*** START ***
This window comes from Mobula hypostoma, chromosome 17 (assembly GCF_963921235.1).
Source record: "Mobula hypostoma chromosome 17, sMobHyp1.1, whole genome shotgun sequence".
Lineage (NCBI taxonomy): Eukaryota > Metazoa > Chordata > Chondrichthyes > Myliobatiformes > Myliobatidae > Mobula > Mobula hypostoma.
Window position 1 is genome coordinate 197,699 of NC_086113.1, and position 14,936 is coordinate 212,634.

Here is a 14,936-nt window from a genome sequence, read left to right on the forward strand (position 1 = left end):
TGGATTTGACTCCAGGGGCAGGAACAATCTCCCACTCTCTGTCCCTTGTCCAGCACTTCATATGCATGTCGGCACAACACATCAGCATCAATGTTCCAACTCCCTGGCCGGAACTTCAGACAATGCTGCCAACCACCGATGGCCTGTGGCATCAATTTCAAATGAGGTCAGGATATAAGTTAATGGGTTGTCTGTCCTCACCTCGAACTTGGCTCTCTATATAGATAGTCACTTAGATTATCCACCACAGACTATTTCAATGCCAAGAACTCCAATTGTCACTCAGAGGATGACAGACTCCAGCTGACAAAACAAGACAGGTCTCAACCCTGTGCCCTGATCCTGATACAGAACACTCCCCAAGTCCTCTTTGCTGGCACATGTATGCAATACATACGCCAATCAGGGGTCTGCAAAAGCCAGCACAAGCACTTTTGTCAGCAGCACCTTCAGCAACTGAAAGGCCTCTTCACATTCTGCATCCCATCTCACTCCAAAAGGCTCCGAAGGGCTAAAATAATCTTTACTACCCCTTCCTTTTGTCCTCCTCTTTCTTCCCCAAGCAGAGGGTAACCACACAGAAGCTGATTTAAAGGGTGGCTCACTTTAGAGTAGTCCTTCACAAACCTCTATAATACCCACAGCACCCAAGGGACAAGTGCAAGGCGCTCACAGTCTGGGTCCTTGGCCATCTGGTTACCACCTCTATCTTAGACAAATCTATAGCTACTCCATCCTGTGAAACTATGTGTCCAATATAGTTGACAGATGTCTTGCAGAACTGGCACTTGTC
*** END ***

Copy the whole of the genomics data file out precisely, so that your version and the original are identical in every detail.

This window comes from Mobula hypostoma, chromosome 17 (assembly GCF_963921235.1).
Source record: "Mobula hypostoma chromosome 17, sMobHyp1.1, whole genome shotgun sequence".
Lineage (NCBI taxonomy): Eukaryota > Metazoa > Chordata > Chondrichthyes > Myliobatiformes > Myliobatidae > Mobula > Mobula hypostoma.
Window position 1 is genome coordinate 197,699 of NC_086113.1, and position 14,936 is coordinate 212,634.

Here is a 14,936-nt window from a genome sequence, read left to right on the forward strand (position 1 = left end):
TGGATTTGACTCCAGGGGCAGGAACAATCTCCCACTCTCTGTCCCTTGTCCAGCACTTCATATGCATGTCGGCACAACACATCAGCATCAATGTTCCAACTCCCTGGCCGGAACTTCAGACAATGCTGCCAACCACCGATGGCCTGTGGCATCAATTTCAAATGAGGTCAGGATATAAGTTAATGGGTTGTCTGTCCTCACCTCGAACTTGGCTCTCTATATAGATAGTCACTTAGATTATCCACCACAGACTATTTCAATGCCAAGAACTCCAATTGTCACTCAGAGGATGACAGACTCCAGCTGACAAAACAAGACAGGTCTCAACCCTGTGCCCTGATCCTGATACAGAACACTCCCCAAGTCCTCTTTGCTGGCACATGTATGCAATACATACGCCAATCAGGGGTCTGCAAAAGCCAGCACAAGCACTTTTGTCAGCAGCACCTTCAGCAACTGAAAGGCCTCTTCACATTCTGCATCCCATCTCACTCCAAAAGGCTCCGAAGGGCTAAAATAATCTTTACTACCCCTTCCTTTTGTCCTCCTCTTTCTTCCCCAAGCAGAGGGTAACCACACAGAAGCTGATTTAAAGGGTGGCTCACTTTAGAGTAGTCCTTCACAAACCTCTATAATACCCACAGCACCCAAGGGACAAGTGCAAGGCGCTCACAGTCTGGGTCCTTGGCCATCTGGTTACCACCTCTATCTTAGACAAATCTATAGCTACTCCATCCTGTGAAACTATGTGTCCAATATAGTTGACAGATGTCTTGCAGAACTGGCACTTGTC